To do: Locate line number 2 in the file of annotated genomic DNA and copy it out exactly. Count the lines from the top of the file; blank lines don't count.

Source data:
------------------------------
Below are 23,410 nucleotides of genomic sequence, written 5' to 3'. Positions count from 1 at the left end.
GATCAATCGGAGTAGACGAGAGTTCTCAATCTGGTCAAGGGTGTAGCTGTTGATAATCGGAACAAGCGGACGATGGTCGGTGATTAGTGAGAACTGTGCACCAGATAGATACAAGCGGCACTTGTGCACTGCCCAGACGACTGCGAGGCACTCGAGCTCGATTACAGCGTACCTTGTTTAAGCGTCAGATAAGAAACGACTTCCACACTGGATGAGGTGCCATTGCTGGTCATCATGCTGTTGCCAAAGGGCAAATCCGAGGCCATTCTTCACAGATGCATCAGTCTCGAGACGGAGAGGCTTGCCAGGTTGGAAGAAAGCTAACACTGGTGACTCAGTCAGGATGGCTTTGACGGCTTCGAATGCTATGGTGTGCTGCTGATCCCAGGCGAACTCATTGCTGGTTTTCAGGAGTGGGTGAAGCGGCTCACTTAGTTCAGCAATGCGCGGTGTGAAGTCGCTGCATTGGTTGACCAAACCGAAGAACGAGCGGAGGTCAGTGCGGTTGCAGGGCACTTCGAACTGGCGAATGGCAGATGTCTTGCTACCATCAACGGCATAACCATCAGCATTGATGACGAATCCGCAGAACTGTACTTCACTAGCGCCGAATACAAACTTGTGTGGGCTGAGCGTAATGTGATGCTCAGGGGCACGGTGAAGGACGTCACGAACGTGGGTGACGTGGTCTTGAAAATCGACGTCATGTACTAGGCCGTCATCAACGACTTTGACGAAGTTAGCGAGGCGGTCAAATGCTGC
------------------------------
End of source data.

GATCAATCGGAGTAGACGAGAGTTCTCAATCTGGTCAAGGGTGTAGCTGTTGATAATCGGAACAAGCGGACGATGGTCGGTGATTAGTGAGAACTGTGCACCAGATAGATACAAGCGGCACTTGTGCACTGCCCAGACGACTGCGAGGCACTCGAGCTCGATTACAGCGTACCTTGTTTAAGCGTCAGATAAGAAACGACTTCCACACTGGATGAGGTGCCATTGCTGGTCATCATGCTGTTGCCAAAGGGCAAATCCGAGGCCATTCTTCACAGATGCATCAGTCTCGAGACGGAGAGGCTTGCCAGGTTGGAAGAAAGCTAACACTGGTGACTCAGTCAGGATGGCTTTGACGGCTTCGAATGCTATGGTGTGCTGCTGATCCCAGGCGAACTCATTGCTGGTTTTCAGGAGTGGGTGAAGCGGCTCACTTAGTTCAGCAATGCGCGGTGTGAAGTCGCTGCATTGGTTGACCAAACCGAAGAACGAGCGGAGGTCAGTGCGGTTGCAGGGCACTTCGAACTGGCGAATGGCAGATGTCTTGCTACCATCAACGGCATAACCATCAGCATTGATGACGAATCCGCAGAACTGTACTTCACTAGCGCCGAATACAAACTTGTGTGGGCTGAGCGTAATGTGATGCTCAGGGGCACGGTGAAGGACGTCACGAACGTGGGTGACGTGGTCTTGAAAATCGACGTCATGTACTAGGCCGTCATCAACGACTTTGACGAAGTTAGCGAGGCGGTCAAATGCTGC